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Market snapshot

Market climate

What types of debt securities offerings are typical, and how active is the market?

The Thai debt market is small when compared with the market for bank loans and equity. However, it is active, developing and increasing every year with various types of debt instruments. Offerings by corporates are growing faster than government offerings.

Debt securities in Thailand mainly consist of bonds (which normally refer to government, state agency or state-owned enterprise debt securities) or debentures (which normally refer to debt securities issued by corporates). Corporate debentures are issued by both public limited companies and limited companies. Other varieties include convertible debentures, exchangeable debentures, Basel III subordinated debentures, securitised debentures, perpetual debentures and foreign debentures.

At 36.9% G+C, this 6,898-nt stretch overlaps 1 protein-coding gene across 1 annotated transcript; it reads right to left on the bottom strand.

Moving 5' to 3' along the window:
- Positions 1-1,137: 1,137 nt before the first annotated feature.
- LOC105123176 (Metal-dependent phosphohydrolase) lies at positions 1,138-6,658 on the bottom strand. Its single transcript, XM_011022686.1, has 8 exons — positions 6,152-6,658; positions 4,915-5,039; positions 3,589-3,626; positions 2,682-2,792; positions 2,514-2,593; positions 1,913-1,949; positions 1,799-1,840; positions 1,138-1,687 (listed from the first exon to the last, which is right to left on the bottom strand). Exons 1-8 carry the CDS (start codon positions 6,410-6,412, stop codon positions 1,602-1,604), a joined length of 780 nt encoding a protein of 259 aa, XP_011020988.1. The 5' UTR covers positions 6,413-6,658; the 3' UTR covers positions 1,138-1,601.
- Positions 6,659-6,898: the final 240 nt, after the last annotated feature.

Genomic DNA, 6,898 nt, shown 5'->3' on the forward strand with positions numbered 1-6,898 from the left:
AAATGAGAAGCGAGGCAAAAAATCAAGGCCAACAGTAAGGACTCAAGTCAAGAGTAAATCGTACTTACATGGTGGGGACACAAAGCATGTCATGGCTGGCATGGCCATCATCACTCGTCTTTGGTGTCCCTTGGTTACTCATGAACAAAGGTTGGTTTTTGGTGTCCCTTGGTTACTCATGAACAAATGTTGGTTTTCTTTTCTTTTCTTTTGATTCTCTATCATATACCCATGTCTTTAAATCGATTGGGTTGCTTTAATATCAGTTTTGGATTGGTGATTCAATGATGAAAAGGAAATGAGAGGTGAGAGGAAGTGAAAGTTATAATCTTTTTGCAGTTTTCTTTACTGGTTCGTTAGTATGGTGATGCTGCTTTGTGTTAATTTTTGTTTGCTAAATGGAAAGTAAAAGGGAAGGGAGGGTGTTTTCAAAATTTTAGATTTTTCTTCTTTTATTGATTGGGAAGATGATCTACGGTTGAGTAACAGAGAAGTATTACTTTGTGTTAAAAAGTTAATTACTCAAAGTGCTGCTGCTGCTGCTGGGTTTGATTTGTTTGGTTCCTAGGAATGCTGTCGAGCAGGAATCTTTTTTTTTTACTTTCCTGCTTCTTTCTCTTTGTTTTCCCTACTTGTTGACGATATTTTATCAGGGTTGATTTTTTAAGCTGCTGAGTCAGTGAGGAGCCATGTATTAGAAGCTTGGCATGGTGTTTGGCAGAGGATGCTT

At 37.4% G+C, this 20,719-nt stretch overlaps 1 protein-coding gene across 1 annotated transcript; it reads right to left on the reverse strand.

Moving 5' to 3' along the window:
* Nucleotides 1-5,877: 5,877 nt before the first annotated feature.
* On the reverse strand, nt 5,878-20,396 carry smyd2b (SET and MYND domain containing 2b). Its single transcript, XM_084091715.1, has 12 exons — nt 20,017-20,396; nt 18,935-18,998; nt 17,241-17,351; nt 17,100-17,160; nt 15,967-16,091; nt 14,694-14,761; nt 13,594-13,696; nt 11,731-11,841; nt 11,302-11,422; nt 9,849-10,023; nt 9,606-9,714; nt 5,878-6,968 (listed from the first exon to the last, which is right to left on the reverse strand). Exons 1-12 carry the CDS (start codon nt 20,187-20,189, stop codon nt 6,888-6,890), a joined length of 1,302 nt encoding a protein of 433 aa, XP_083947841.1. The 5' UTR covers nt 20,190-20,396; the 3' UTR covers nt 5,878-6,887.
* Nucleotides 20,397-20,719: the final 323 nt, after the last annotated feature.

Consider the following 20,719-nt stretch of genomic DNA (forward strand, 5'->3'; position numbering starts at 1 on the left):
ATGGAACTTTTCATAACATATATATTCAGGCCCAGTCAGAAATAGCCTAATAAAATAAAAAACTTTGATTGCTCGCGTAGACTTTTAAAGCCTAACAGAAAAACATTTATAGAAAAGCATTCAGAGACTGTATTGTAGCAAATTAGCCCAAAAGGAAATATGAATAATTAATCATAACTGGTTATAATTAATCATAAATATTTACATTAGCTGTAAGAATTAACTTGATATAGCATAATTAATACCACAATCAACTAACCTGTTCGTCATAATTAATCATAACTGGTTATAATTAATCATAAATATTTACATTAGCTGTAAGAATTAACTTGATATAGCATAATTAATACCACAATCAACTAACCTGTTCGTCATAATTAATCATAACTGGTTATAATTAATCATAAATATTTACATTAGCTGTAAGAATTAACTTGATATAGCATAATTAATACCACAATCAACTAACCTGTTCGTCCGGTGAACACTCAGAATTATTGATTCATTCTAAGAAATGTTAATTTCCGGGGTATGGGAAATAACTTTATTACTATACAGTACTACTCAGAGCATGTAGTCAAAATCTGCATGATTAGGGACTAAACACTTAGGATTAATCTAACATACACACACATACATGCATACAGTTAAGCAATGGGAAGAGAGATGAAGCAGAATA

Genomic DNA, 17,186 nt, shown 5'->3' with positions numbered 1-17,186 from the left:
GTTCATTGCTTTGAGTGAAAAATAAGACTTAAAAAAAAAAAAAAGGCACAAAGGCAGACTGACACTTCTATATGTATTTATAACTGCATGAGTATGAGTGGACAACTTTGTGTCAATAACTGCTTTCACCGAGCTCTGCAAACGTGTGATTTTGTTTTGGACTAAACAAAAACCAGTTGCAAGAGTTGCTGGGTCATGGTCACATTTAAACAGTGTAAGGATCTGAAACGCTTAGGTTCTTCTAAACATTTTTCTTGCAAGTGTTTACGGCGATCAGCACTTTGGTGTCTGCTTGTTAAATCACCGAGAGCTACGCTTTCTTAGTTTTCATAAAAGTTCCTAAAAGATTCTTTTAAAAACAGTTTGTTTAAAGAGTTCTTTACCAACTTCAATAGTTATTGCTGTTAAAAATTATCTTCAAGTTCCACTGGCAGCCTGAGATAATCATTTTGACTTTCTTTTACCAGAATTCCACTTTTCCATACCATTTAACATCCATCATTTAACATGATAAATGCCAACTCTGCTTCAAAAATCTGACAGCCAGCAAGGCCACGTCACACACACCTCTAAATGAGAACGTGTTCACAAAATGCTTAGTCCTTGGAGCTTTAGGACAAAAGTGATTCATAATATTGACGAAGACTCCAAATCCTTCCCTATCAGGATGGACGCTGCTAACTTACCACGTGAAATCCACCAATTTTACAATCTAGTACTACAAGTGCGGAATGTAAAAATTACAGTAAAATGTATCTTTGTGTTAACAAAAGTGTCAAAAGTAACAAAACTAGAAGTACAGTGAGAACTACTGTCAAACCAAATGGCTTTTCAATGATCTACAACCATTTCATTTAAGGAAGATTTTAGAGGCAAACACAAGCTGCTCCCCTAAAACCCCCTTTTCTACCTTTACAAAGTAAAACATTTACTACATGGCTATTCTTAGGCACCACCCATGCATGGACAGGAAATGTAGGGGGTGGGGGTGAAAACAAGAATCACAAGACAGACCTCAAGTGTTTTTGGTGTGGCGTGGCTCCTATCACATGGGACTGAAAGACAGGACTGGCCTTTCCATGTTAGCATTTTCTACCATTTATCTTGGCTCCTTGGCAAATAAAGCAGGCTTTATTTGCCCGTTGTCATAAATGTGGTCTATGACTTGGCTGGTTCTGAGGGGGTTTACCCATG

While a wide range of issue types is possible, typical corporate domestic issues are fixed-rate with bullet repayment at maturity.

According to information from the Thailand Financial Instruments Information Center, as of 31 October 2018, the amount of outstanding debt securities of Thai issuers in the domestic market was approximately 10,887 billion baht, and of Thai issuers in overseas markets approximately 17,886 million baht.

The information provided in this chapter focuses mainly on the general requirements for an offer of debt securities for sale in Thailand, and not other types of offering.

Regulatory framework

Describe the general regime for debt securities offerings.